# Advent of Code 2023 - Day 1: Trebuchet

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## Day 1

For part 1, we’re given data as follows (Note: in both data examples, intraline spaces are only for emphasis):

1 abc 2
pqr 3 stu 8 vwx
a 1 b2c3d4e 5 f
treb 7 uchet

The task is to find the first and last numeric digit in each line, e.g. `1` and `2`, concatenate them together, e.g. `12`, and then sum all of those values.

For part 2, we’re given data as follows:

two 1 nine
eight wo three
abc one 2 three xyz
x two ne3 four
4 nineeightseven 2
z one ight23 4
7 pqrst six teen

The task is identical, but now instead of only numeric digits, we may need to convert a word, such as `two`, to a numeric digit.

 ```1 2``` ```#lang iracket/lang #:require racket (require "../advent.rkt" threading) ```

Let’s parse the input into one string per line:

 `1` ```(define in (parse-aoc 1)) ```
``````----------------------------------------------------------------------------------------------------
day01.txt -> 21295 chars, 1000 lines; first 3 lines; last 2 lines:
----------------------------------------------------------------------------------------------------
two934seven1
8825eightknfv
sevenoneqbfzntsix55
...
sixgtxr2fourrdkjg
fivebxsevensixone872dlx
----------------------------------------------------------------------------------------------------
(parse 1) -> 1000 entries:
----------------------------------------------------------------------------------------------------
("two934seven1" "8825eightknfv" "sevenoneqbfzntsix55" "foursqpqvv192rd ... fivebxsevensixone872dlx")
----------------------------------------------------------------------------------------------------``````

Next, we’ll define two lists. One to convert from characters of numeric digits to integers, and a second one to convert from words to integers:

 ```1 2 3 4 5``` ```(define digits '(("1" . 1) ("2" . 2) ("3" . 3) ("4" . 4) ("5" . 5) ("6" . 6) ("7" . 7) ("8" . 8) ("9" . 9))) (define words '(("one" . 1) ("two" . 2) ("three" . 3) ("four" . 4) ("five" . 5) ("six" . 6) ("seven" . 7) ("eight" . 8) ("nine" . 9))) ```

Most of the work will be done in the function, `find-digit`, which will scan through a string, either forward or backward, looking for a string that matches a digit or word from the above two lists. Here’s the code with a couple example invocations:

 ``` 1 2 3 4 5 6 7 8 9 10``` ```(define (find-digit s pairs fix? beg end) (let loop ([ p pairs ][ s s ]) (if (null? p) (loop pairs (substring s (beg 0) (end (string-length s)))) (let ([ pair (car p) ]) (if (fix? s (car pair)) (cdr pair) (loop (cdr p) s)))))) (find-digit "xyz7abc9d" digits string-prefix? add1 identity) ```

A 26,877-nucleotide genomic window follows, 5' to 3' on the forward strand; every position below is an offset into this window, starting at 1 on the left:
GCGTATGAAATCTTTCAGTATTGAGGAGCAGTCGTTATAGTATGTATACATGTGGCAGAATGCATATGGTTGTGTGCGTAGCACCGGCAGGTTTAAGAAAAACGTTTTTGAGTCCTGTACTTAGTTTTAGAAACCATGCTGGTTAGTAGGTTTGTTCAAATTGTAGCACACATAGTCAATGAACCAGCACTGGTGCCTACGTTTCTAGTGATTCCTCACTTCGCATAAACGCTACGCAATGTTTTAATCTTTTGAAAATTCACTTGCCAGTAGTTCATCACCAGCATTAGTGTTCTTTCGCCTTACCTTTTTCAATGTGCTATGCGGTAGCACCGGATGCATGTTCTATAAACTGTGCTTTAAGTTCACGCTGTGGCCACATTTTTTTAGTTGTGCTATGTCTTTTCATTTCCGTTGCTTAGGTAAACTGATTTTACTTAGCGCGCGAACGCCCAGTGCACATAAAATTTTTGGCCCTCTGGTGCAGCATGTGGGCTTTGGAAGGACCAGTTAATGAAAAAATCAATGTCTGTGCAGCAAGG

`7`

 `1` ```(find-digit "xyz7abc9d" digits string-suffix? identity sub1) ```

`9`

 `1` ```(find-digit "xysevenz7abc9d" words string-prefix? add1 identity) ```

`7`

The first parameter `s` is the string to search. The second parameter `pairs` is a list of conversion pairs, where each pair contains the string to match and the integer value for that match. The last three parameters configure the function to either search forward, or backward. To search forward, we’ll set `fix?` to Racket’s `string-prefix?` function to look at successive prefixes of the string. To search backward, we’ll use `string-suffix?`. The `beg` and `end` parameters configure the beginning and end of the substring we’ll use for the next iteration. When searching forward, we’ll increment the beginning of the string, and leave the end identical. Conversely, when searching backward, we’ll leave the beginning identical, and decrement the end of the string.

Let’s define some convenience functions for finding the first or last digit:

 ```1 2 3 4 5 6 7``` ```(define (find-first-digit s pairs) (find-digit s pairs string-prefix? add1 identity)) (define (find-last-digit s pairs) (find-digit s pairs string-suffix? identity sub1)) (find-first-digit "xyeightz7abc9d" digits) ```

`7`

 `1` ```(find-first-digit "xyeightz7abc9d" words) ```

`8`

 `1` ```(find-last-digit "xyeightz7abc9d" digits) ```

`9`

 `1` ```(find-last-digit "xyeightz7abc9d" words) ```

`8`

 `1` ```(find-last-digit "xyeightz7abc9d" (append digits words)) ```

`9`

Next we’ll compute the “calibration value” for a line by finding the first and last digits, concatenate them, and compute their integer value:

 ```1 2 3 4 5``` ```(define (calibration-value pairs s) (+ (* 10 (find-first-digit s pairs)) (find-last-digit s pairs))) (calibration-value digits "xyeightz7abc9d") ```

`79`

 `1` ```(calibration-value (append digits words) "xyeightz7abc9d") ```

`89`

The `solve` function will compute the calibration value for each line of the input and sum the results:

 ```1 2``` ```(define (solve pairs) (list-sum (map (curry calibration-value pairs) in))) ```

So, we can now solve both parts. They only differ in whether they consider only digits, or both digits and words:

 ```1 2 3 4 5``` ```(define (part1) (solve digits)) (define (part2) (solve (append digits words))) (part1) ```

`52974`

 `1` ```(part2) ```

`53340`